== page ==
Joe stood up, reeking of carbolic. The first thing he always did, when he got back from work, was to step out of his work clothes and scrub away the grime of the moulding shop from his face and arms. He hugged her gently then sat at the table with his wife and Helen.

"Tell us all about it then," said Mary, serving up their meal. "Ah can't wait to hear."

Joe said little as Helen prattled on, and as the meal progressed he became more and more broody. Mary knew why. Anything to do with the Illingworths was anathema to him and Helen mentioned the name Illingworth again and again.

"I thought I didn't stand a chance when I saw the others. They were all dolled up to the nines, and stand-offish with it. They hardly spoke and looked at me as if I were muck," said Helen.

She spoke quickly and in short bursts in between mouthfuls of her meal, hardly able to get out her words, she was so excited. On and on she prattled about Illingworths' offices and how big they were, how clean and how many people worked there. Then she got on about Mary Calow and finally how John Illingworth had bumped into her and she had been helped to her feet by him. He was such a gentleman, and it became clear she was very impressed by young Illingworth.

And all the while, Joe remained silent and looked grim. He ate his meal slowly, listening to every word she said, but offering nothing in return except the odd grunt. When he'd finished his meal he got up from the table and said he was off to his hen-pen. He offered no congratulations, no compliments, and Helen was a little hurt. At least he could have said he was glad she had got the job. It was a darned sight better than that at Grayson's.

She assumed he'd had a bad day at work. It was hot and the foundry was like an inferno. On top of that, his war injuries played him up some days, which made him irritable.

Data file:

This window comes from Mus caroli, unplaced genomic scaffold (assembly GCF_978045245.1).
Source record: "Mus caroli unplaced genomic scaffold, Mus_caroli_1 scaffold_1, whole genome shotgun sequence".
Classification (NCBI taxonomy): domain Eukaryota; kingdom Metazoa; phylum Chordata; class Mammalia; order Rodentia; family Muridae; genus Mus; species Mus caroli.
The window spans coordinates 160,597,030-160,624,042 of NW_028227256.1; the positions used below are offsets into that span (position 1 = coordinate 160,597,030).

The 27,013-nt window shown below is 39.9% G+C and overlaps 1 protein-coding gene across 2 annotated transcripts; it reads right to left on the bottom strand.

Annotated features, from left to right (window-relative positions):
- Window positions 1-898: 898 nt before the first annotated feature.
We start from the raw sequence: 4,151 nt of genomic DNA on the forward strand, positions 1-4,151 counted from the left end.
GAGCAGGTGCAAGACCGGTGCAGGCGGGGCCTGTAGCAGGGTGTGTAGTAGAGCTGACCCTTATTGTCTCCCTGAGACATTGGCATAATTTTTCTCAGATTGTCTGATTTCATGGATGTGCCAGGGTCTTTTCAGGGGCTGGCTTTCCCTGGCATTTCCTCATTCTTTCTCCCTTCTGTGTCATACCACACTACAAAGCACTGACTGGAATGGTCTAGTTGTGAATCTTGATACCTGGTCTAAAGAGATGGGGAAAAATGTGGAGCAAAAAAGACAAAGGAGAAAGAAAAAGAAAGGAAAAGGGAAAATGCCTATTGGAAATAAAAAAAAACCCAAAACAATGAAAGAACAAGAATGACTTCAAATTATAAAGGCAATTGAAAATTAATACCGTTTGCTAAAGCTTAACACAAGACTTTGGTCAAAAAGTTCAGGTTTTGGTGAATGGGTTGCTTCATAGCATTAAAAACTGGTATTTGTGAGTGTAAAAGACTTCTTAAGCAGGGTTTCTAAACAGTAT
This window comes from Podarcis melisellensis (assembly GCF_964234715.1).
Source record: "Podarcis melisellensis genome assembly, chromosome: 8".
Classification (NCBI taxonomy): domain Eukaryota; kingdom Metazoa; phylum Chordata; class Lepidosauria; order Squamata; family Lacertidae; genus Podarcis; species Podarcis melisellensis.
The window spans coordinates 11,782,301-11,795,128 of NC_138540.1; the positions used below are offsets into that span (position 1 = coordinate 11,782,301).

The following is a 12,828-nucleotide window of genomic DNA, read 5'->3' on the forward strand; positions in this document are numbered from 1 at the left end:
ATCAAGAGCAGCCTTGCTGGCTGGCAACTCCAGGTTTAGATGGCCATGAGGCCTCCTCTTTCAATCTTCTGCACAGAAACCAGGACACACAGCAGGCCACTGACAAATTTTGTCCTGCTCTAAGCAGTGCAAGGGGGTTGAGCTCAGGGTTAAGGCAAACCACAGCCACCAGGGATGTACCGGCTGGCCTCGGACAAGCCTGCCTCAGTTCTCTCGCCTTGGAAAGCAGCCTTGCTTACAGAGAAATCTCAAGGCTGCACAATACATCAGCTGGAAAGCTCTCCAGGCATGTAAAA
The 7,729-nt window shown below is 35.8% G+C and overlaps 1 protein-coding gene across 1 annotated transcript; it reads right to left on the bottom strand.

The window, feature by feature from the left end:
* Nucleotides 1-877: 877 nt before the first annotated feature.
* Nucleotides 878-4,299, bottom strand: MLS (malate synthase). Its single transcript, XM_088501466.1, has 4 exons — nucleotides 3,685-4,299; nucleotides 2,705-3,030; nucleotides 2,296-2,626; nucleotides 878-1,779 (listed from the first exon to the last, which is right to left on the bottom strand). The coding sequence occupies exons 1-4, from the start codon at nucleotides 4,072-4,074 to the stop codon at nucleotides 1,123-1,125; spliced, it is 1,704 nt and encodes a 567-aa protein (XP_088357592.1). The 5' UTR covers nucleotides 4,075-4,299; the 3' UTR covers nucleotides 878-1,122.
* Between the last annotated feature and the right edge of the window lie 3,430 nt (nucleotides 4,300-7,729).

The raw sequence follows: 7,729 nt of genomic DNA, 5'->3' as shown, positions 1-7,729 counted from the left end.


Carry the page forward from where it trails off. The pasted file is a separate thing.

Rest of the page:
But his wife knew the real reason. She knew what had happened in the past between Joe and Abe Illingworth. Helen didn't. If she had, she might never have applied for the job.

Joe never forgave Abe Illingworth for the way he'd humiliated him before the war. There'd been a brawl in town after a rugby match and Joe had been hauled before the bench. Newly appointed to the bench, Sir Abe had got on his high horse and decided to show his muscle. He had gone on in his upper-class way about not tolerating that sort of behaviour in Keighworth and told Joe he was lucky he wasn't sending him to prison. He ended by handing out a hefty fine that Joe could ill afford. The "Keighworth News" had plastered it across its front page, and Joe had lost his job. It still rankled.

Henry Johnson, Illingworth's butler, was in the church choir where the Gibsons also sang. Strangely, in view of the fact Illingworth was his boss, Joe and he remained good friends. They never discussed Sir Abe, but Johnson had let drop the odd remark about Mary Calow being Sir Abe's fancy woman, and about John Illingworth being a wild one. Joe certainly didn't want Helen getting mixed up with him.

Categories

Creative Commons License
This website is licensed under a Creative Commons License.